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Location: central coast of Kalifornia
here's the honeydew melons...
Image
if not now, they should be ripe very soon!

And this is the cantaloupes, which are not even close to being ripe, but we have eaten a few of the watermelons. :-)
Image
they were pretty good!
rc


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 Post subject: Re: deficient pickles?
PostPosted: Sun Sep 22, 2013 2:20 pm 
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Joined: Thu Sep 16, 2010 3:41 pm
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Location: NE Washington
"Seems they all grew vines all over the place, really healthy looking, but fruit production seemed low, except for of few of them. None were notably large, but that's OK by me... Problem I have is how to tell when they are ripe!"

Melons are a different animal from cucumbers. Yours sound pretty normal. They always seem to produce less fruit than you think you should get because of how many blooms they have. On average, one 1 flower in 10 will set a fruit. And you tend to find them in clusters for some reason. There will be 5-10 all together in one small area and then nothing but healthy looking vines for several feet. Bees are very important for a good melon harvest too. Naturally pollinated melons have a 3-5% higher rate of setting a fruit than the most carefully hand pollinated flowers do. Many people have tried to increase the rate of flowers to fruit but all have failed to beat the bee.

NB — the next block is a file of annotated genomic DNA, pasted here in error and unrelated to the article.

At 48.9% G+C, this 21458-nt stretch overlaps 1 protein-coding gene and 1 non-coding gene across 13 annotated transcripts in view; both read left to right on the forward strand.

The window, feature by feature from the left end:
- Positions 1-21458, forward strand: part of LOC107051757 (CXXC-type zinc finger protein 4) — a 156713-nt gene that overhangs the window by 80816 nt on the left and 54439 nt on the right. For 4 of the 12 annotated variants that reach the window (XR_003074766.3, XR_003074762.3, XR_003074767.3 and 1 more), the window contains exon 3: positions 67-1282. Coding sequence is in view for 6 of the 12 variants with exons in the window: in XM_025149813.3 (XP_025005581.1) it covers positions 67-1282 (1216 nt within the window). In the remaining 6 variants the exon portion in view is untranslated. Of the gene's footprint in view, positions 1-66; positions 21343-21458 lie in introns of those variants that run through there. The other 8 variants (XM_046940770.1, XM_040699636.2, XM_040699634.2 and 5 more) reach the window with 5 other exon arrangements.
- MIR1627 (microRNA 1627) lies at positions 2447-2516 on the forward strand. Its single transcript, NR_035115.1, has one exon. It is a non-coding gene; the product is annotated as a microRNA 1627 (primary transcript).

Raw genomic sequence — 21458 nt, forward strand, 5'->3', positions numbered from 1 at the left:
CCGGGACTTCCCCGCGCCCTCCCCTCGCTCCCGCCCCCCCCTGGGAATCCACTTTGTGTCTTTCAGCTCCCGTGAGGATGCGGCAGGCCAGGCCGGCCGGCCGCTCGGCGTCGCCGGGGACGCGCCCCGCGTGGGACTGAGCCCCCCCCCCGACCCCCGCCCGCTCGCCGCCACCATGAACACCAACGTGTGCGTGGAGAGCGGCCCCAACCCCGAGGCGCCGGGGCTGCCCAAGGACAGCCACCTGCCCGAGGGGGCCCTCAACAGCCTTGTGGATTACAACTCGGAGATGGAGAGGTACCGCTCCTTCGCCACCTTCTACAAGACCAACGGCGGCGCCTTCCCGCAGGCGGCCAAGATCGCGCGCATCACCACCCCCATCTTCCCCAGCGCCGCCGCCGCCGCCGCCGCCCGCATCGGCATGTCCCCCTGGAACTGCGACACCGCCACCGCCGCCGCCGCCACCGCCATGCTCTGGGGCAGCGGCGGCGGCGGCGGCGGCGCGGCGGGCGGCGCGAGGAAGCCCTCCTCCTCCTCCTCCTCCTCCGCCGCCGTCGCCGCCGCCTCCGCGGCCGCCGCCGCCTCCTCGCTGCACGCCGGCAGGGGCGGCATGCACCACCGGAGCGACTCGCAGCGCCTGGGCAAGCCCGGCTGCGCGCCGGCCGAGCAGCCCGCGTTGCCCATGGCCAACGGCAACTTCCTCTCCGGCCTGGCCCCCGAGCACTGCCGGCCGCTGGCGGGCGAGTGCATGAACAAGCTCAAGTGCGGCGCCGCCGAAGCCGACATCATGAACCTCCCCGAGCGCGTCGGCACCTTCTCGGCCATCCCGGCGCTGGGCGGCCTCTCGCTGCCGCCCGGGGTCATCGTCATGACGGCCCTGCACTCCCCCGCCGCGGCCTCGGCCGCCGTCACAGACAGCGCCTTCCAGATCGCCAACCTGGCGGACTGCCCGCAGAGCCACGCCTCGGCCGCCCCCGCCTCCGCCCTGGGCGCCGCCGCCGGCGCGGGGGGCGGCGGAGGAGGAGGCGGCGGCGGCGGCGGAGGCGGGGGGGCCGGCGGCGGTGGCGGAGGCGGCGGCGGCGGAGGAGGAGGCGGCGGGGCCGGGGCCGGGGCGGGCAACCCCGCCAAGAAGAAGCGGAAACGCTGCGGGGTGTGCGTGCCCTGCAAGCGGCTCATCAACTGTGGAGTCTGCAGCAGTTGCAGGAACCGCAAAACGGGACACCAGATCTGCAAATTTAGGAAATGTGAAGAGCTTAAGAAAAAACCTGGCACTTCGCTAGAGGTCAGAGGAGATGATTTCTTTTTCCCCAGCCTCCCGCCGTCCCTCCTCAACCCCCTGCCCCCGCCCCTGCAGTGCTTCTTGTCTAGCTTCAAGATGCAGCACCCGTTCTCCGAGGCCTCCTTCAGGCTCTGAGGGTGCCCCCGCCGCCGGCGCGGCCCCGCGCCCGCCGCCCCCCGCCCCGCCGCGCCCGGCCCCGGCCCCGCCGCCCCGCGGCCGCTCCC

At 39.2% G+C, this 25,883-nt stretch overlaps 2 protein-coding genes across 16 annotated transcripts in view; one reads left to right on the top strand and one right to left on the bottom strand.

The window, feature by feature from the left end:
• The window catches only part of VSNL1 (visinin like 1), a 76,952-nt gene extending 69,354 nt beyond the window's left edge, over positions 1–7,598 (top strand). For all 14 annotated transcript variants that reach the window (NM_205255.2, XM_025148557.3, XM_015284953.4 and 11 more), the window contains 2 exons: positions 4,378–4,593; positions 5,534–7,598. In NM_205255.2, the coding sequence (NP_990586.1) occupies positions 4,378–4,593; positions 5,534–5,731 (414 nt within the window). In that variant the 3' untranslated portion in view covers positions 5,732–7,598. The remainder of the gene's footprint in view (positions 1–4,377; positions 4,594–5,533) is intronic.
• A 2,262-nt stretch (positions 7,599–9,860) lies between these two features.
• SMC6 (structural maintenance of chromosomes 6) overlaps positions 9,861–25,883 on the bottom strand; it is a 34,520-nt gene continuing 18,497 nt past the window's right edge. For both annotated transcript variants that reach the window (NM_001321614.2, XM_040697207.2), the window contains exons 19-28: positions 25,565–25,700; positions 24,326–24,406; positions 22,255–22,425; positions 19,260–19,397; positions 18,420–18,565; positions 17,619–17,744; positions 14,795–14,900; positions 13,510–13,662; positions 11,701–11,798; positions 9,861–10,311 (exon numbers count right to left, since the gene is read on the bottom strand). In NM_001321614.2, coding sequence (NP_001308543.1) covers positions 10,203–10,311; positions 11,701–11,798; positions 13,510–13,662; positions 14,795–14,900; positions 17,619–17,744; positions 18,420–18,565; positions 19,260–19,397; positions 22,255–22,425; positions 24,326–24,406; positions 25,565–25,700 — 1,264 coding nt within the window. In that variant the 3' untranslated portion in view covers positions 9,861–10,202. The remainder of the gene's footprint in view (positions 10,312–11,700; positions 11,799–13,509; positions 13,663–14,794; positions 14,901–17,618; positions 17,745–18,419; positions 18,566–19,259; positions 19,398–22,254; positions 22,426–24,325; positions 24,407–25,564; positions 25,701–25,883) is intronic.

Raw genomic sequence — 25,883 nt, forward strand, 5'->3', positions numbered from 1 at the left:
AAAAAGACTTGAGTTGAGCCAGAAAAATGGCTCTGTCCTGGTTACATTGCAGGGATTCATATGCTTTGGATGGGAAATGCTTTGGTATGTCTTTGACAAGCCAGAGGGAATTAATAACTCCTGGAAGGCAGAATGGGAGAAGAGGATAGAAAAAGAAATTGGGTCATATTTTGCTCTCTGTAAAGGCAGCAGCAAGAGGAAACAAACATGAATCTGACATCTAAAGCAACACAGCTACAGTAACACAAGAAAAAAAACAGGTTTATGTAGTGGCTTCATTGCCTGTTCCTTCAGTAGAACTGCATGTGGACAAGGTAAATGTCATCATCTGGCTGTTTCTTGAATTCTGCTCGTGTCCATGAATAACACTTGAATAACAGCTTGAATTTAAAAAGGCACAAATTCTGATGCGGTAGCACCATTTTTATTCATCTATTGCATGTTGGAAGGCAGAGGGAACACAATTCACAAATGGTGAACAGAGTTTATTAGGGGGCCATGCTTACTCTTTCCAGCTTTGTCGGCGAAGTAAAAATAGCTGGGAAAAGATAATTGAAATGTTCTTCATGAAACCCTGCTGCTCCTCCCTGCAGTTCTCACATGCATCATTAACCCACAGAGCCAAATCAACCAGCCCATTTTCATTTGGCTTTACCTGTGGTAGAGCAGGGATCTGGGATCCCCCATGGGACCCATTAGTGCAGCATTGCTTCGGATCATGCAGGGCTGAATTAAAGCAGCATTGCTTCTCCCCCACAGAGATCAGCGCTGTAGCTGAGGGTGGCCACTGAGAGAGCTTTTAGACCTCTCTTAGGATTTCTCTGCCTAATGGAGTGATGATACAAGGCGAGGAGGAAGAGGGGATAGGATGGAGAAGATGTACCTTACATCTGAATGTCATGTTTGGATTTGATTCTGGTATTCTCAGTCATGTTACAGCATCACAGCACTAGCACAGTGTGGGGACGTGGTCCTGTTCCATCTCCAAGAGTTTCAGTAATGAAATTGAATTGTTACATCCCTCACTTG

You can tell when they are ripe by the color. When they look like what you see in the stores they are ripe enough, but are really still about 10 days away from peak ripeness. Most cantaloupe varieties will turn a little yellow when fully ripe. Melons will also detach from the stem very easily when ripe. Unlike cucumbers, melon seed is at its best when the melons are ripe for eating. All you need to do with the seed is clean and dry it. No gelatinous goo to ferment off.

We just started harvesting ours this week. We will be up to our armpits in them by this time next week. Got 2 varieties this year. Last year we had one variety and had over 500 melons. By this time next month I won't be able to stand the sight of one. lol


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 Post subject: Re: deficient pickles?
PostPosted: Mon Sep 23, 2013 2:30 pm 
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Location: central coast of Kalifornia
Tnx Sky!

I check in with the apicultualists from time to time...
IMO, my bee count is low this year, for unknown reasons.
...and I DO have any number of plants specifically to draw them in, and provide for them... not least of which is the budleia bush.
Furthermore, I have noted more bees walking, and dead, than I ever have before.

I have never attempted manual pollination of ny plants, though perhaps I might, next season.
Best
rc


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 Post subject: Re: deficient pickles?
PostPosted: Tue Sep 24, 2013 3:01 pm 
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Location: central coast of Kalifornia
So I guess this might be 'deficient tomatoes' !
blossom end rot? on two of them???
Image
rc